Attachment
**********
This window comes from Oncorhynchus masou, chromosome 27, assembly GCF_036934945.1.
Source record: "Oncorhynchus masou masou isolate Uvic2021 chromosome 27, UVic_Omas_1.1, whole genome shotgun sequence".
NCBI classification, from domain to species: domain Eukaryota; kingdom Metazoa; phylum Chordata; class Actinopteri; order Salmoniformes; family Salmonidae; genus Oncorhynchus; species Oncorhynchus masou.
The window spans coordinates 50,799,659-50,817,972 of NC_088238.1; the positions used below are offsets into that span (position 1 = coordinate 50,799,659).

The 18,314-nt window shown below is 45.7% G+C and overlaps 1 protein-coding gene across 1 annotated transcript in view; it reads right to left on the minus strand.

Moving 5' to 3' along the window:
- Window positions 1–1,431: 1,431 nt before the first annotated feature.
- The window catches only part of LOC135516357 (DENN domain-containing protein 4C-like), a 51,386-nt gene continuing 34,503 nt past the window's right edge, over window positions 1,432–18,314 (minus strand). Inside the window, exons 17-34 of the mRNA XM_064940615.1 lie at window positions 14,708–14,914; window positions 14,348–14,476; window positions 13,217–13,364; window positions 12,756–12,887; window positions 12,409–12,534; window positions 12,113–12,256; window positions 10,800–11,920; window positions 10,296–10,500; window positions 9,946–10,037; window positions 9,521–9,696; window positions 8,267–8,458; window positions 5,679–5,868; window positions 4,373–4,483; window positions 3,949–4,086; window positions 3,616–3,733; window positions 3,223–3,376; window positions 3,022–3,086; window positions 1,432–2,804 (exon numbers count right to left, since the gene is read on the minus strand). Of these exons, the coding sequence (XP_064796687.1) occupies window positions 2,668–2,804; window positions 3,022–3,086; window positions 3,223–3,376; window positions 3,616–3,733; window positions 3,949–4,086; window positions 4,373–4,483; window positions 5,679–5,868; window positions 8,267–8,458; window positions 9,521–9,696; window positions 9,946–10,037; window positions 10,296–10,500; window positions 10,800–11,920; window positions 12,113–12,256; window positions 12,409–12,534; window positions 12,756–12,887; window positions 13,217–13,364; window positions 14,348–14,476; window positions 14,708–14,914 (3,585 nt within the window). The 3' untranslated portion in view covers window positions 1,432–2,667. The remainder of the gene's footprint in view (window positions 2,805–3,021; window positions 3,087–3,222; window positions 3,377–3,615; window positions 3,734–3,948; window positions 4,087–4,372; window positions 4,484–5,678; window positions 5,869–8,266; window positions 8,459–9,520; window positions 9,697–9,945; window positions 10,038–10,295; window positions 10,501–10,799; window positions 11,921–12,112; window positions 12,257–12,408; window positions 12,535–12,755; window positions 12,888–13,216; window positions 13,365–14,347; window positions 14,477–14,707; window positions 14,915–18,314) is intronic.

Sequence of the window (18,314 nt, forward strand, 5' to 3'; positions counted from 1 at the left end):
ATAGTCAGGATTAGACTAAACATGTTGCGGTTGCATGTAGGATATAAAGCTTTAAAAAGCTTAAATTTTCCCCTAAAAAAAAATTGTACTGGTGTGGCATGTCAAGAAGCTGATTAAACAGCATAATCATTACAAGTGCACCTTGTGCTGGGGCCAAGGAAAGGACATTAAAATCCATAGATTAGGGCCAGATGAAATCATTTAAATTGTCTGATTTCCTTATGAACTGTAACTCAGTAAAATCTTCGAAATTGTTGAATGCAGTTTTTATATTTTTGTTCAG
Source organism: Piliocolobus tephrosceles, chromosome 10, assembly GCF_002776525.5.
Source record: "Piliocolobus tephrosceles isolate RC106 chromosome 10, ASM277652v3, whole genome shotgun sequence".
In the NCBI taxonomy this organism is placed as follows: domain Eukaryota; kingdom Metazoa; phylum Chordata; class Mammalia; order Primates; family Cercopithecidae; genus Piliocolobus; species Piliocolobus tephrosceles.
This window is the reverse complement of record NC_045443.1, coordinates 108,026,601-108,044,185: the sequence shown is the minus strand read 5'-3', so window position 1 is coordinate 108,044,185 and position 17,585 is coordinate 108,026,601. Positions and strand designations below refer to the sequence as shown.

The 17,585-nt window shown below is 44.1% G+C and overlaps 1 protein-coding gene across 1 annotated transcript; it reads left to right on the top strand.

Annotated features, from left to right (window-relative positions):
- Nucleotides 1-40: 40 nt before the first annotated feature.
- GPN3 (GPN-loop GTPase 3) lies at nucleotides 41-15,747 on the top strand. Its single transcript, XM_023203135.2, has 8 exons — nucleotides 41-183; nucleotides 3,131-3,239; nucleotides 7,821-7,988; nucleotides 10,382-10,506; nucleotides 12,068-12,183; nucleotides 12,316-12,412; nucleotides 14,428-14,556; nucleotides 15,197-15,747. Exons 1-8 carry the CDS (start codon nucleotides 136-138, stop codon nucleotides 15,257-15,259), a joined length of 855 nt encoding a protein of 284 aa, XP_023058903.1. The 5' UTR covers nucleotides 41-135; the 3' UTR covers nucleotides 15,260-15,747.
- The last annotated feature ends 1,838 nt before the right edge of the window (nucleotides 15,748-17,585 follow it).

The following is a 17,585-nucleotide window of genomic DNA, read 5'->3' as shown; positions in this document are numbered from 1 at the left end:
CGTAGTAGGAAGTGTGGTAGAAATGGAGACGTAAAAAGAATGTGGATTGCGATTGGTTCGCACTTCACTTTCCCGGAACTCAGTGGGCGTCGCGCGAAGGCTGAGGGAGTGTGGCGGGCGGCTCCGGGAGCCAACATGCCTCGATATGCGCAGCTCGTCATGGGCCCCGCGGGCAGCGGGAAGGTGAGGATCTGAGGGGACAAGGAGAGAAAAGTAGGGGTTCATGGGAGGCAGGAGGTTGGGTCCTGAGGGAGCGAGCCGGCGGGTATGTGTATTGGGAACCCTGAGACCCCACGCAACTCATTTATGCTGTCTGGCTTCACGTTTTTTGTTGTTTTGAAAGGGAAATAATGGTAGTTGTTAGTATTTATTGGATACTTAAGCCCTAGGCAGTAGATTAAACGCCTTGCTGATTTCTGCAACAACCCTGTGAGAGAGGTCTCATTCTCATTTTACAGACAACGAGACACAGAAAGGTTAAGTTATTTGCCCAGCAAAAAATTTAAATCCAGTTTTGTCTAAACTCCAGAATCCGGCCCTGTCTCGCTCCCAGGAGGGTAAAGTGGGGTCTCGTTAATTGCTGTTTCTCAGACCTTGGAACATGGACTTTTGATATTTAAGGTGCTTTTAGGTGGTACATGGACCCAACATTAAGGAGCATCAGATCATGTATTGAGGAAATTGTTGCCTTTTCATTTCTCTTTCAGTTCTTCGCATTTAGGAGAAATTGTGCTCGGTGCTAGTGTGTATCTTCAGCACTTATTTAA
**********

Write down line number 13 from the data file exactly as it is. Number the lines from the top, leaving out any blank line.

In the NCBI taxonomy this organism is placed as follows: domain Eukaryota; kingdom Metazoa; phylum Chordata; class Mammalia; order Primates; family Cercopithecidae; genus Piliocolobus; species Piliocolobus tephrosceles.